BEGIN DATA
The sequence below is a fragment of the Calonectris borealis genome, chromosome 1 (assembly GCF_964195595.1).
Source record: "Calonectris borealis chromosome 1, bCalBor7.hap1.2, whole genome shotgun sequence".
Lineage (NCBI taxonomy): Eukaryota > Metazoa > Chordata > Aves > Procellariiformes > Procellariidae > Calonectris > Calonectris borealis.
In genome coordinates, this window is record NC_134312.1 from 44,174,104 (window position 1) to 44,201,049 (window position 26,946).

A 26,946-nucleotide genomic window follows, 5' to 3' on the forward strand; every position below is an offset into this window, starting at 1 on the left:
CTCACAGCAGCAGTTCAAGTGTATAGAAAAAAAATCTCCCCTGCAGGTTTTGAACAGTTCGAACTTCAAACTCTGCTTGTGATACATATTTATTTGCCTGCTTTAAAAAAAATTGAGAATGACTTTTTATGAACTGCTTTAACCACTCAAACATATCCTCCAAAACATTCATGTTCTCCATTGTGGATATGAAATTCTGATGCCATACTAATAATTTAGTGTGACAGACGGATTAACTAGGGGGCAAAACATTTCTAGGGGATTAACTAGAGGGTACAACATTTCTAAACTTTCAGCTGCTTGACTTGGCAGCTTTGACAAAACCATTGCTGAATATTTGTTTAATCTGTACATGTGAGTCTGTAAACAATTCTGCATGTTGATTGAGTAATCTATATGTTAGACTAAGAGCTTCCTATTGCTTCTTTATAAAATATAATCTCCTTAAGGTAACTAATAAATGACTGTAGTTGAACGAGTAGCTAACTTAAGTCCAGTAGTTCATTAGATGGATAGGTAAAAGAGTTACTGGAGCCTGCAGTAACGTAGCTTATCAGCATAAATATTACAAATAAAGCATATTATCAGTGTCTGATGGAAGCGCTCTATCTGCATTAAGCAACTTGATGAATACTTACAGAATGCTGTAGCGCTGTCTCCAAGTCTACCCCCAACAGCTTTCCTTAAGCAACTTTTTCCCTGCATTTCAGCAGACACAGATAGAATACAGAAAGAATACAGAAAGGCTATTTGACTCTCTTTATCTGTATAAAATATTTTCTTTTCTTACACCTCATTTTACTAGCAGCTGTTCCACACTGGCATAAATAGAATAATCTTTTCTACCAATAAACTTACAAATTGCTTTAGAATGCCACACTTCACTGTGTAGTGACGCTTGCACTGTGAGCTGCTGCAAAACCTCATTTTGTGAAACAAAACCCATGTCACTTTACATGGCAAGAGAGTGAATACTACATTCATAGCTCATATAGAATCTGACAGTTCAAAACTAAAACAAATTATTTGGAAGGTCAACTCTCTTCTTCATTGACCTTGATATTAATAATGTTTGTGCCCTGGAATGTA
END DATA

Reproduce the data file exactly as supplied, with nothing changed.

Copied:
The sequence below is a fragment of the Calonectris borealis genome, chromosome 1 (assembly GCF_964195595.1).
Source record: "Calonectris borealis chromosome 1, bCalBor7.hap1.2, whole genome shotgun sequence".
Lineage (NCBI taxonomy): Eukaryota > Metazoa > Chordata > Aves > Procellariiformes > Procellariidae > Calonectris > Calonectris borealis.
In genome coordinates, this window is record NC_134312.1 from 44,174,104 (window position 1) to 44,201,049 (window position 26,946).

A 26,946-nucleotide genomic window follows, 5' to 3' on the forward strand; every position below is an offset into this window, starting at 1 on the left:
CTCACAGCAGCAGTTCAAGTGTATAGAAAAAAAATCTCCCCTGCAGGTTTTGAACAGTTCGAACTTCAAACTCTGCTTGTGATACATATTTATTTGCCTGCTTTAAAAAAAATTGAGAATGACTTTTTATGAACTGCTTTAACCACTCAAACATATCCTCCAAAACATTCATGTTCTCCATTGTGGATATGAAATTCTGATGCCATACTAATAATTTAGTGTGACAGACGGATTAACTAGGGGGCAAAACATTTCTAGGGGATTAACTAGAGGGTACAACATTTCTAAACTTTCAGCTGCTTGACTTGGCAGCTTTGACAAAACCATTGCTGAATATTTGTTTAATCTGTACATGTGAGTCTGTAAACAATTCTGCATGTTGATTGAGTAATCTATATGTTAGACTAAGAGCTTCCTATTGCTTCTTTATAAAATATAATCTCCTTAAGGTAACTAATAAATGACTGTAGTTGAACGAGTAGCTAACTTAAGTCCAGTAGTTCATTAGATGGATAGGTAAAAGAGTTACTGGAGCCTGCAGTAACGTAGCTTATCAGCATAAATATTACAAATAAAGCATATTATCAGTGTCTGATGGAAGCGCTCTATCTGCATTAAGCAACTTGATGAATACTTACAGAATGCTGTAGCGCTGTCTCCAAGTCTACCCCCAACAGCTTTCCTTAAGCAACTTTTTCCCTGCATTTCAGCAGACACAGATAGAATACAGAAAGAATACAGAAAGGCTATTTGACTCTCTTTATCTGTATAAAATATTTTCTTTTCTTACACCTCATTTTACTAGCAGCTGTTCCACACTGGCATAAATAGAATAATCTTTTCTACCAATAAACTTACAAATTGCTTTAGAATGCCACACTTCACTGTGTAGTGACGCTTGCACTGTGAGCTGCTGCAAAACCTCATTTTGTGAAACAAAACCCATGTCACTTTACATGGCAAGAGAGTGAATACTACATTCATAGCTCATATAGAATCTGACAGTTCAAAACTAAAACAAATTATTTGGAAGGTCAACTCTCTTCTTCATTGACCTTGATATTAATAATGTTTGTGCCCTGGAATGTA